So I took you all the way from the NY State Thruway rest stops in 1969 through the sumptuous grounds of modern-day Bethel Woods in about 50,000 words or more (God, I was in a gabby mood the other night), but you want to hear about the actual show, eh? Well why not!
The sun was starting to go down as Deap Vally took the stage. I went to this concert knowing absolutely nothing about this band -- I didn't even know they were playing until the weekend of the show. Deap Vally is the LA-based duo of Lindsey Troy and Julie Edwards. They're two attractive young women who play a blues-tinged brand of rock. Troy sings and plays electric guitar, while Edwards sings (less often) and plays drums. Their look catches your attention -- both were wearing brightly colored one-piece tights, Troy in sparkling red and Edwards in a cooler blue/green. They played this show barefoot, and from the photos I've seen, that's their usual thing. I don't have a whole lot more to say about them. They had the task of playing to a bunch of people who weren't familiar with their music, as the venue filled up with people who were there to see Garbage and Blondie. I was going to say "the unenviable task", but when I thought about it, that's actually bullshit. I guarantee that there are a lot of young bands who envy them that they get to play in front of several thousand potential new fans a night while opening for two bands who each have their own large following. They weren't really my cup of tea -- they were a little too bluesy for my taste -- but they played energetically, and seemed likable enough, and I'm sure they've made themselves a decent number of new fans during this tour.
They got me thinking a little about the current wave of two-member bands, though. I noticed that because they have no bass player, in order to get a full sound (which they did successfully), Troy has to spend most of her time on the two bass strings of her guitar. Once in awhile, she sneaks her hand up for some high-end notes to fill in the sound, but mostly, she's playing loud and low. So that's about it -- those are my great thoughts about Deap Vally. One thing I did appreciate, though, which either Shirley Manson or Deborah Harry (or maybe both) pointed out -- it was kind of neat to see three full generations of rocker women sharing the one stage on the same night. Blondie began in the late '70s, Garbage in the mid-'90s, and Deap Vally in the current decade. So they're neatly spaced apart in 20-year intervals.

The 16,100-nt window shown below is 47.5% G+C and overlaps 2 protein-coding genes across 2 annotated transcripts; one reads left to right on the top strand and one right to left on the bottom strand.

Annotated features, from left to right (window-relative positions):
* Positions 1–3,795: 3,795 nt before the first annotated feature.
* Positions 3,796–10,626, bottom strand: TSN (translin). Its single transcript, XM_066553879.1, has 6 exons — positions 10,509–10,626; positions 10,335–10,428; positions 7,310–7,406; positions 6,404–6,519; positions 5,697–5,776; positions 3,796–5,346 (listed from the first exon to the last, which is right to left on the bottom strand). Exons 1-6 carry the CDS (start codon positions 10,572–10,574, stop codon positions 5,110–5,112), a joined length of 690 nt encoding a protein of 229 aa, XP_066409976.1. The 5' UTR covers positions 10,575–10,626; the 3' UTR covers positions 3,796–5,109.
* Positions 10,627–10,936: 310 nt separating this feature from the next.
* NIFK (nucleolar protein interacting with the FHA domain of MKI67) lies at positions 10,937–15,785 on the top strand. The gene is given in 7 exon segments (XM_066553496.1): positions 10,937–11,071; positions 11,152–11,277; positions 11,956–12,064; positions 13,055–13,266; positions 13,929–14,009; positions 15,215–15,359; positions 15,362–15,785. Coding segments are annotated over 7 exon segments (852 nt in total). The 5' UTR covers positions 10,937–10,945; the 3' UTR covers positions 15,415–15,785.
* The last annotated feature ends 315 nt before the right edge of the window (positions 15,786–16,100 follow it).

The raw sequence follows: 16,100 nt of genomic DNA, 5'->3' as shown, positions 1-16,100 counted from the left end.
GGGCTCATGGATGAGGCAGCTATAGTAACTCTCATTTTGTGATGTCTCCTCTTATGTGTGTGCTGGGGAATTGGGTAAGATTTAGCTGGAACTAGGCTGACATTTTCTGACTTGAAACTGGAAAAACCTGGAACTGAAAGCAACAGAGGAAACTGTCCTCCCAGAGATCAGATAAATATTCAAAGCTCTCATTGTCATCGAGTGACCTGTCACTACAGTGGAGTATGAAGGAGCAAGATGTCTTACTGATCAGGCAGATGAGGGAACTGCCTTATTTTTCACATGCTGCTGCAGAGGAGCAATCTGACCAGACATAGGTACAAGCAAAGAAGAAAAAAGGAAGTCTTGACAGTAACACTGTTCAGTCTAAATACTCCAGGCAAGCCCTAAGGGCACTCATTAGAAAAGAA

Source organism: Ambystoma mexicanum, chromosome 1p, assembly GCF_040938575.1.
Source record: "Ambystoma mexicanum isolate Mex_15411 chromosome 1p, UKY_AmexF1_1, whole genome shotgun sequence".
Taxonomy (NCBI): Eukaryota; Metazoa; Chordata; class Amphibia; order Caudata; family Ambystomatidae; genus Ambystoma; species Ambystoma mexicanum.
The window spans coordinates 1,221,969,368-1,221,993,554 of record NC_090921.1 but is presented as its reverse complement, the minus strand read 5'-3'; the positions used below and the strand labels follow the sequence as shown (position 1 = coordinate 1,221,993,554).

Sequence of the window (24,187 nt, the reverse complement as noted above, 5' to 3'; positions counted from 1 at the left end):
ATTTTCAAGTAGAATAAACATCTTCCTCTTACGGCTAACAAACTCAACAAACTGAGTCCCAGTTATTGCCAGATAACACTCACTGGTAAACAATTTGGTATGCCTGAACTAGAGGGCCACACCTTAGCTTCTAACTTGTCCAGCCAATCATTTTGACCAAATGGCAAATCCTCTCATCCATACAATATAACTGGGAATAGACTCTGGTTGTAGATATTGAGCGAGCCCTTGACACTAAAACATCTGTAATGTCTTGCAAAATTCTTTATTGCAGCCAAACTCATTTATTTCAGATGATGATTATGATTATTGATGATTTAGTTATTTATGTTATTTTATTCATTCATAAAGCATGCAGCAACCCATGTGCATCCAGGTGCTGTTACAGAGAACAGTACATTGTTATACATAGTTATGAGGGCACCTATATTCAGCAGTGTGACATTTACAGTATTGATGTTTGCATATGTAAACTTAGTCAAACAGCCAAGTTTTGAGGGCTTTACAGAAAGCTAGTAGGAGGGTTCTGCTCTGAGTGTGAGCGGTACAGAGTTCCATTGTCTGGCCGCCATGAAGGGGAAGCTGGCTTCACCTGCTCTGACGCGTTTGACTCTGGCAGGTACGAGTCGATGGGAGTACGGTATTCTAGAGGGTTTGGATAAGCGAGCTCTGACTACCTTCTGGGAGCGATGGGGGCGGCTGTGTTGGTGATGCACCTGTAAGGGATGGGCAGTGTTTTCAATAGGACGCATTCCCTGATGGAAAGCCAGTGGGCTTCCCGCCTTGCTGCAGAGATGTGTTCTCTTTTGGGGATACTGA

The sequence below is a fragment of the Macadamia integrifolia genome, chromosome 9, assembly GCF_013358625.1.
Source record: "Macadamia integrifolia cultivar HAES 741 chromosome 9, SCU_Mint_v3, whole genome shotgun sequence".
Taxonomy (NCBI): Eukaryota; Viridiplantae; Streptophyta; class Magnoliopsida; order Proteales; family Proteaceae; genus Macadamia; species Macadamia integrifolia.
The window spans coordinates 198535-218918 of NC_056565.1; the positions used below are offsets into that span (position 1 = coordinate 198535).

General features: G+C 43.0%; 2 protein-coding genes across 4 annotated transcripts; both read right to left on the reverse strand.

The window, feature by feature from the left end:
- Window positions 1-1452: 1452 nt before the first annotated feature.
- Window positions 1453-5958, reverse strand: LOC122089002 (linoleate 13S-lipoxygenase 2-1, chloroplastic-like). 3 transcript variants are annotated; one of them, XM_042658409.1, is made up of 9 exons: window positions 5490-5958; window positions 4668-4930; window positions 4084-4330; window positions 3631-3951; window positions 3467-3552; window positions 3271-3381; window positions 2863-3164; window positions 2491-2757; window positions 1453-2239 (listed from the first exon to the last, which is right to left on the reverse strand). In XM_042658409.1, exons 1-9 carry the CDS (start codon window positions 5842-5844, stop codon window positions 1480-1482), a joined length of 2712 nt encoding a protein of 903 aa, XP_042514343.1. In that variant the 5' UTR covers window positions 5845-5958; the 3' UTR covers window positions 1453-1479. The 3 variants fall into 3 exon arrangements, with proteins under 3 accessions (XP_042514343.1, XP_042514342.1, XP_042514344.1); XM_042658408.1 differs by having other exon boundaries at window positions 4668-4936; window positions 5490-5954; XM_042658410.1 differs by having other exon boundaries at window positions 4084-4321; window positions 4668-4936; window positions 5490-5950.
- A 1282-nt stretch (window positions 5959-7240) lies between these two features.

I wasn't 100% sure who would play next. They're kind of listing Garbage and Blondie as co-headliners of the tour. But from what I'm hearing on Sputnik, it sounds like Garbage is going on first every night, and that's what happened here.
What can I tell you? Garbage played a really strong set. Shirley Manson came out in a glittery orange-red kimono-type thing with long, flowing sleeves that she used to great dramatic effect during the first few songs, before eventually ditching the sleeves and making herself more comfortable. She was in good voice (I've seen recorded concerts where she's been off), although her voice can be just a touch wild. But she mostly sounded really good, and she has a great stage presence. She began by moving slowly, but by the end of the night, she was literally running in circles around the stage. Most of the time, she doesn't so much dance as she stomps around the stage and often into the crowd, almost looking pissed off at times, although I think she's really just intense. Then she'll stop suddenly and strike a dramatic pose. This might sound silly or pretentious to you, but she's compelling to watch. And every time I took my eyes off of her to watch the rest of the band, it was hard to find her again, because she'd marched out into the crowd on one side or the other.